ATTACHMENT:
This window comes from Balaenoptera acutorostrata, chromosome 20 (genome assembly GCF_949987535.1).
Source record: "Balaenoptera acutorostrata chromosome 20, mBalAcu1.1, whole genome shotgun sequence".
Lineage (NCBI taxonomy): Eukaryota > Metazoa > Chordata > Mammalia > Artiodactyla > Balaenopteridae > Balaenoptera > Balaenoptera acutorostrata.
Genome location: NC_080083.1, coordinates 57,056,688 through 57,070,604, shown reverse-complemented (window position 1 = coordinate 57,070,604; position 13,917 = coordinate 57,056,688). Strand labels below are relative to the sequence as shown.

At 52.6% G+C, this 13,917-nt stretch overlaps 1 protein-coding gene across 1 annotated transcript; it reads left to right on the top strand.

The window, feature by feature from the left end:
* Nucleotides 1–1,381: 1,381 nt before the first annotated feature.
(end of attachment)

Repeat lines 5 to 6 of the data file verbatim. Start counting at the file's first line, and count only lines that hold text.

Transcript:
At 52.6% G+C, this 13,917-nt stretch overlaps 1 protein-coding gene across 1 annotated transcript; it reads left to right on the top strand.

The window, feature by feature from the left end: